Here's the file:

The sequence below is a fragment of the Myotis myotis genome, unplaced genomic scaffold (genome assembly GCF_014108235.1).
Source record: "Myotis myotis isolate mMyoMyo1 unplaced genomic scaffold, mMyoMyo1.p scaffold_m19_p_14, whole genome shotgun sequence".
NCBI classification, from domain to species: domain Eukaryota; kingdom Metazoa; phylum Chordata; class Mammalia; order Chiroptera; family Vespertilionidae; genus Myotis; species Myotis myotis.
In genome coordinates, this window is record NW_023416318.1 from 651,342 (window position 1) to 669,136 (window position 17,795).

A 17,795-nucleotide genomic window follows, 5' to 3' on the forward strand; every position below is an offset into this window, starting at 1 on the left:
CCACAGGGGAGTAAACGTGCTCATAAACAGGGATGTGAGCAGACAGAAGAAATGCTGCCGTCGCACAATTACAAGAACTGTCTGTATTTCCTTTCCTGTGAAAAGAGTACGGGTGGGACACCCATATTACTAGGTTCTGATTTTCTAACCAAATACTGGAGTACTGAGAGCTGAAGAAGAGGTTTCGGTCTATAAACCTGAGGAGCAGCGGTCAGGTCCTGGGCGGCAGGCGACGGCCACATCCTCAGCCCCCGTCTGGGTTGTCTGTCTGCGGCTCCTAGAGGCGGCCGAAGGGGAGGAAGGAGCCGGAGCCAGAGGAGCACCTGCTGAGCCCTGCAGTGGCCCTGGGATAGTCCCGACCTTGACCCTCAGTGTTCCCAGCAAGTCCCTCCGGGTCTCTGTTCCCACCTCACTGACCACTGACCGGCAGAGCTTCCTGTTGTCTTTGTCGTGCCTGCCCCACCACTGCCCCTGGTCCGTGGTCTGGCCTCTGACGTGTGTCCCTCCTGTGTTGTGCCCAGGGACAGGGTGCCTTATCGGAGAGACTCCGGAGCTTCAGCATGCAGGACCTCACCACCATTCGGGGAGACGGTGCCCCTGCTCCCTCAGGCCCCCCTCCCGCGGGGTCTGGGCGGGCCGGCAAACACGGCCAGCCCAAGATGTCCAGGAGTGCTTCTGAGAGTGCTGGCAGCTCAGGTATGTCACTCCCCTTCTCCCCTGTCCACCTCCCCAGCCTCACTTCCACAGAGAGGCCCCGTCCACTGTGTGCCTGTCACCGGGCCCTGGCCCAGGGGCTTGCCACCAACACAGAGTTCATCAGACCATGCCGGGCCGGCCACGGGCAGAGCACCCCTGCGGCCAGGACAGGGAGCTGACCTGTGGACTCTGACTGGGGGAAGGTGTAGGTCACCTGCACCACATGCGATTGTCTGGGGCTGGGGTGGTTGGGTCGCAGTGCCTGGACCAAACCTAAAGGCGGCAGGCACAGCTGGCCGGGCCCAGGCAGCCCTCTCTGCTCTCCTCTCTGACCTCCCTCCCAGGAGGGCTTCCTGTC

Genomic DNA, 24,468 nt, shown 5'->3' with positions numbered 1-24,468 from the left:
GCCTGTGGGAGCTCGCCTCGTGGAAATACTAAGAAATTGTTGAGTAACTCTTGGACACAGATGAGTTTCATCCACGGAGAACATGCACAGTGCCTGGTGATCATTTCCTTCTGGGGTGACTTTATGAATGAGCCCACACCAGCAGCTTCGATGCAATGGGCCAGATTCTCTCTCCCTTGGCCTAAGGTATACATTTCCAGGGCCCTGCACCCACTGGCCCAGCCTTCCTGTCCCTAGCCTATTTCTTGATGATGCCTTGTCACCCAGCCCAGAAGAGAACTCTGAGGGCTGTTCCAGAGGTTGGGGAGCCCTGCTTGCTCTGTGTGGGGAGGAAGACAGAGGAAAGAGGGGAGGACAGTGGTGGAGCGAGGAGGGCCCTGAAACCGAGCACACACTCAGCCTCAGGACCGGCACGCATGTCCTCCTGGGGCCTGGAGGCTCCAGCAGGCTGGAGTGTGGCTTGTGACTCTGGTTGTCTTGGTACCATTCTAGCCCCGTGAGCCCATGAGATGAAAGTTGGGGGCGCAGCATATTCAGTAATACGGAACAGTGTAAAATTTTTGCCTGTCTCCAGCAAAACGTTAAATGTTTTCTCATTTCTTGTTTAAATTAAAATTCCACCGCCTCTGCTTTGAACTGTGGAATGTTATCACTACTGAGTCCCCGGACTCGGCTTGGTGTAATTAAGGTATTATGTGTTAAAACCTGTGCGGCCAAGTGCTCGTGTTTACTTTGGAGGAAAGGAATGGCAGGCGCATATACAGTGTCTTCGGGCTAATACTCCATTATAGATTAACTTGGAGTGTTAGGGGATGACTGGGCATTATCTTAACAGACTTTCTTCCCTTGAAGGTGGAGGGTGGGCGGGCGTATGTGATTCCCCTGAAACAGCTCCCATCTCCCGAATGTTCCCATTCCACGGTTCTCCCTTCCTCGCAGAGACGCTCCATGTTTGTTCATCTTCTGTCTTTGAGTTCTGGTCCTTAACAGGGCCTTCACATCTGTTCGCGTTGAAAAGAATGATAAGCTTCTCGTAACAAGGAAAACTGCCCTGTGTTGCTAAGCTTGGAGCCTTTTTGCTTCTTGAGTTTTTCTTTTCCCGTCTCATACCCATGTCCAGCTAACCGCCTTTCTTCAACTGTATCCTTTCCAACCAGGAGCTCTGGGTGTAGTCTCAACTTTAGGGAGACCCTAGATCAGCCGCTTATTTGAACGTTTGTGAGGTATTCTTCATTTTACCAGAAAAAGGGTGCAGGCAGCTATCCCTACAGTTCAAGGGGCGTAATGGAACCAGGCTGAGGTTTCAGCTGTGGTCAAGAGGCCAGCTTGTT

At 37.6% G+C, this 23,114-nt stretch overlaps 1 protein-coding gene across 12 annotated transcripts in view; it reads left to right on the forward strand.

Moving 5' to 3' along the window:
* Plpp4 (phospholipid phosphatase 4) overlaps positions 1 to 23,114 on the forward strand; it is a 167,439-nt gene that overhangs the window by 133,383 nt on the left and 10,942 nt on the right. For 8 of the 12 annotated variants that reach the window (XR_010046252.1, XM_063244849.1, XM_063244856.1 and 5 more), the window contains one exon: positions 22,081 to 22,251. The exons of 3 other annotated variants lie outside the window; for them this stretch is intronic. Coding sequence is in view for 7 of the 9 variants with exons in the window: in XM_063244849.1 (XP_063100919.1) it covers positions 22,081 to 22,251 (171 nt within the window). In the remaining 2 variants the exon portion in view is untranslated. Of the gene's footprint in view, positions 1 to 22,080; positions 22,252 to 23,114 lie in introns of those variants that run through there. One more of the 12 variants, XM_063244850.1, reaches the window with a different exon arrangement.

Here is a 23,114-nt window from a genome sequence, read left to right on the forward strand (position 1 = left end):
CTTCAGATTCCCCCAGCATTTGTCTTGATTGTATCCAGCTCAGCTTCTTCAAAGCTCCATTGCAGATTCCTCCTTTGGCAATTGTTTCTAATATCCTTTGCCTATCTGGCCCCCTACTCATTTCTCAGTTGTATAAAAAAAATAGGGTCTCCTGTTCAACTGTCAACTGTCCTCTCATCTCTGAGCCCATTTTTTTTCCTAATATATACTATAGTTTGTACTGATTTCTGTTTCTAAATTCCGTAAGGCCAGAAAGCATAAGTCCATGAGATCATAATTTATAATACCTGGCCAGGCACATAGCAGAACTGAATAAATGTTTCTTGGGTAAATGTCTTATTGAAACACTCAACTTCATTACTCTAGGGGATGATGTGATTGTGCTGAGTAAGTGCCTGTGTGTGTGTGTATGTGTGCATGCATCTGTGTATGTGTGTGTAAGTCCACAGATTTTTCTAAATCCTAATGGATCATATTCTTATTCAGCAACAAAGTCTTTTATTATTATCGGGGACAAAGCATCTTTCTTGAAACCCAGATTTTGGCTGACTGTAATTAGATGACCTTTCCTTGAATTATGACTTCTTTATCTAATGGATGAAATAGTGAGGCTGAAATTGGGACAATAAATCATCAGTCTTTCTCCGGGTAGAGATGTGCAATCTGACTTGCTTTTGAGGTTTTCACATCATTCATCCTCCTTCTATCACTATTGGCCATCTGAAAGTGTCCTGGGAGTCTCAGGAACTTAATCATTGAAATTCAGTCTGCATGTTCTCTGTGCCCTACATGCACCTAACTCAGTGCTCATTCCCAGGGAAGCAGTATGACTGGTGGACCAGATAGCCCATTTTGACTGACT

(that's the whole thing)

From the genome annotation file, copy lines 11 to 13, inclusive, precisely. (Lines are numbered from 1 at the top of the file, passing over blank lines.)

* Plpp4 (phospholipid phosphatase 4) overlaps positions 1 to 23,114 on the forward strand; it is a 167,439-nt gene that overhangs the window by 133,383 nt on the left and 10,942 nt on the right. For 8 of the 12 annotated variants that reach the window (XR_010046252.1, XM_063244849.1, XM_063244856.1 and 5 more), the window contains one exon: positions 22,081 to 22,251. The exons of 3 other annotated variants lie outside the window; for them this stretch is intronic. Coding sequence is in view for 7 of the 9 variants with exons in the window: in XM_063244849.1 (XP_063100919.1) it covers positions 22,081 to 22,251 (171 nt within the window). In the remaining 2 variants the exon portion in view is untranslated. Of the gene's footprint in view, positions 1 to 22,080; positions 22,252 to 23,114 lie in introns of those variants that run through there. One more of the 12 variants, XM_063244850.1, reaches the window with a different exon arrangement.

Here is a 23,114-nt window from a genome sequence, read left to right on the forward strand (position 1 = left end):
CTTCAGATTCCCCCAGCATTTGTCTTGATTGTATCCAGCTCAGCTTCTTCAAAGCTCCATTGCAGATTCCTCCTTTGGCAATTGTTTCTAATATCCTTTGCCTATCTGGCCCCCTACTCATTTCTCAGTTGTATAAAAAAAATAGGGTCTCCTGTTCAACTGTCAACTGTCCTCTCATCTCTGAGCCCATTTTTTTTCCTAATATATACTATAGTTTGTACTGATTTCTGTTTCTAAATTCCGTAAGGCCAGAAAGCATAAGTCCATGAGATCATAATTTATAATACCTGGCCAGGCACATAGCAGAACTGAATAAATGTTTCTTGGGTAAATGTCTTATTGAAACACTCAACTTCATTACTCTAGGGGATGATGTGATTGTGCTGAGTAAGTGCCTGTGTGTGTGTGTATGTGTGCATGCATCTGTGTATGTGTGTGTAAGTCCACAGATTTTTCTAAATCCTAATGGATCATATTCTTATTCAGCAACAAAGTCTTTTATTATTATCGGGGACAAAGCATCTTTCTTGAAACCCAGATTTTGGCTGACTGTAATTAGATGACCTTTCCTTGAATTATGACTTCTTTATCTAATGGATGAAATAGTGAGGCTGAAATTGGGACAATAAATCATCAGTCTTTCTCCGGGTAGAGATGTGCAATCTGACTTGCTTTTGAGGTTTTCACATCATTCATCCTCCTTCTATCACTATTGGCCATCTGAAAGTGTCCTGGGAGTCTCAGGAACTTAATCATTGAAATTCAGTCTGCATGTTCTCTGTGCCCTACATGCACCTAACTCAGTGCTCATTCCCAGGGAAGCAGTATGACTGGTGGACCAGATAGCCCATTTTGACTGACT